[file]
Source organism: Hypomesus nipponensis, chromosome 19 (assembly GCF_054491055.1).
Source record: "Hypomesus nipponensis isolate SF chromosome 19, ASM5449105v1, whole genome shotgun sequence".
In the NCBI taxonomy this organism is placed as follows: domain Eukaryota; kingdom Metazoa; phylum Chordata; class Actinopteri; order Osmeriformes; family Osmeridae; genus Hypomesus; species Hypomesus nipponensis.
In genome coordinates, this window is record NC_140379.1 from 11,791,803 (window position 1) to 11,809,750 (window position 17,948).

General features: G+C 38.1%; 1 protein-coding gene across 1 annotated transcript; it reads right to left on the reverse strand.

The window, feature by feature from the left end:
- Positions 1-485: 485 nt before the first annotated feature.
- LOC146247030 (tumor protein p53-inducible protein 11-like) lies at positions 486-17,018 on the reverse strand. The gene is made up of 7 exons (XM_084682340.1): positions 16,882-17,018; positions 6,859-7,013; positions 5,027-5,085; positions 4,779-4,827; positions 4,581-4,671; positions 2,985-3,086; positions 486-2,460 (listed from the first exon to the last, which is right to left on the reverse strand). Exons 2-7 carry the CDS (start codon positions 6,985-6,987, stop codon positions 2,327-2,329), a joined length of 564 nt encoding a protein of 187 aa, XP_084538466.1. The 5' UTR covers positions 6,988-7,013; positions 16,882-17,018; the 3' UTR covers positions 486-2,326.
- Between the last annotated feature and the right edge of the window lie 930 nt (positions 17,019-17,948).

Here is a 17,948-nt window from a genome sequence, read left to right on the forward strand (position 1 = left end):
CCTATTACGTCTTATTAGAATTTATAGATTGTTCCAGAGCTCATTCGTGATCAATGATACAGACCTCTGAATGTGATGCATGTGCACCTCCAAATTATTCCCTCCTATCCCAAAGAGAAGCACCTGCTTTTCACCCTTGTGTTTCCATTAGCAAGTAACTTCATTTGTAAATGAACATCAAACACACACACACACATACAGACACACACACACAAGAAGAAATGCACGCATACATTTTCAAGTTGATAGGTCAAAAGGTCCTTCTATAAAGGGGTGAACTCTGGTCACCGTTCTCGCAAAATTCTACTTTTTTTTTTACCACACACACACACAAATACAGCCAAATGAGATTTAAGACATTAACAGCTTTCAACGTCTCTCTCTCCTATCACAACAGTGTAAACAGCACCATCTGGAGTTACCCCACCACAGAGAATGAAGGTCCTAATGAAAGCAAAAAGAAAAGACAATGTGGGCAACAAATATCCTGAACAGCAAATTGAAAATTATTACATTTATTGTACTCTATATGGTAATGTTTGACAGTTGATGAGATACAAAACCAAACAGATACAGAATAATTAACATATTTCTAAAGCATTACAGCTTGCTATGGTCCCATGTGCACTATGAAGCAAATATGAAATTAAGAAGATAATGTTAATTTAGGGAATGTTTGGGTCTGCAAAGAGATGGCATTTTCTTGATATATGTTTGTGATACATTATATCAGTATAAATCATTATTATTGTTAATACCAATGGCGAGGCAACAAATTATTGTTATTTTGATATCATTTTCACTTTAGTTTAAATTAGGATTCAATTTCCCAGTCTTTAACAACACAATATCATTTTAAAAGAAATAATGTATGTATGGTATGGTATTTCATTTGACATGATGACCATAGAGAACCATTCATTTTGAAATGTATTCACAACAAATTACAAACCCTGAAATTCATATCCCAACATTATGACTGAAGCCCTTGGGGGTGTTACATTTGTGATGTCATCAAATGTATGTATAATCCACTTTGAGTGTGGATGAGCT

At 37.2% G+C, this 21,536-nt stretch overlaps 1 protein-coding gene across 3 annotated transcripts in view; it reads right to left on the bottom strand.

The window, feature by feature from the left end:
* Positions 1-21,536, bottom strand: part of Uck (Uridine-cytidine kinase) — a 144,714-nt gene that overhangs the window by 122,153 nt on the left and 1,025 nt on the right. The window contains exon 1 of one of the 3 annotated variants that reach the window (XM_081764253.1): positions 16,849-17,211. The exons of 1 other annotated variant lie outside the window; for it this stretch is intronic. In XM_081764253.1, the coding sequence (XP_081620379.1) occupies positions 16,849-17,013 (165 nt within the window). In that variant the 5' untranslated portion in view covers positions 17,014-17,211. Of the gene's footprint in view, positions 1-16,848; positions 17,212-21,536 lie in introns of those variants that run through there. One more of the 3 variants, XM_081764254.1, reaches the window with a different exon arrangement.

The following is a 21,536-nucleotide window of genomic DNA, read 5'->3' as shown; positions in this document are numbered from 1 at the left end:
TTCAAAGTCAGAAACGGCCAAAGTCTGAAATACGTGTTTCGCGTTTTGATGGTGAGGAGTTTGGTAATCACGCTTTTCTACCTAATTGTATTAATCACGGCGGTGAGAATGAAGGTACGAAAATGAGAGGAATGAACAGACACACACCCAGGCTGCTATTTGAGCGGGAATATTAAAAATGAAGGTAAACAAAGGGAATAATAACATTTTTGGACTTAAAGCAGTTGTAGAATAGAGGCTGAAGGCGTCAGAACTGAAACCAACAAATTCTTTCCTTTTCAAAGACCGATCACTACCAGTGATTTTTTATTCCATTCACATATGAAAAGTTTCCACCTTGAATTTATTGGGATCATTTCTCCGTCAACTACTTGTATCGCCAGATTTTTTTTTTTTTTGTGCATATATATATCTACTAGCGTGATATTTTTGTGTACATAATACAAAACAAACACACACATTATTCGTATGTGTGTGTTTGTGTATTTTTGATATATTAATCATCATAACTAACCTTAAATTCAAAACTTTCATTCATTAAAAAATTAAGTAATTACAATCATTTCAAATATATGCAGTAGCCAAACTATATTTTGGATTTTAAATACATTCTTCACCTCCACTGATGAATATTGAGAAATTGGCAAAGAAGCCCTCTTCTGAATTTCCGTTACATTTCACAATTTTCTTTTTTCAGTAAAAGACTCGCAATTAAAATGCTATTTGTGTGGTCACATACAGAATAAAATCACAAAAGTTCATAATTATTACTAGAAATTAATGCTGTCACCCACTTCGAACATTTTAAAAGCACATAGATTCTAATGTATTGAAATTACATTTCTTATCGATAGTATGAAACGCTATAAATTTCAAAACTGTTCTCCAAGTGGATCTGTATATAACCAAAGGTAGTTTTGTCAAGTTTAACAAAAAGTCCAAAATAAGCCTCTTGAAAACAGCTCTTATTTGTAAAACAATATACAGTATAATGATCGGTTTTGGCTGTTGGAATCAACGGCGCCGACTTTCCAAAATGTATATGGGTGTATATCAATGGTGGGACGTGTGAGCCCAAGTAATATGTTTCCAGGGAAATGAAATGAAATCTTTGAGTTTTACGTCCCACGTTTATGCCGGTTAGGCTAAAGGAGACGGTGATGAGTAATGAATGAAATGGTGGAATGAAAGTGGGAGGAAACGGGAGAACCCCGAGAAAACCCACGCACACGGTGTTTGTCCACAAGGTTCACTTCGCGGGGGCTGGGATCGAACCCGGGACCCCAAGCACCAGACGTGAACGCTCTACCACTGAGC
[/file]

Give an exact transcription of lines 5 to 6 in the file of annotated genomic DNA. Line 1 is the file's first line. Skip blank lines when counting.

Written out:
General features: G+C 38.1%; 1 protein-coding gene across 1 annotated transcript; it reads right to left on the reverse strand.

The window, feature by feature from the left end: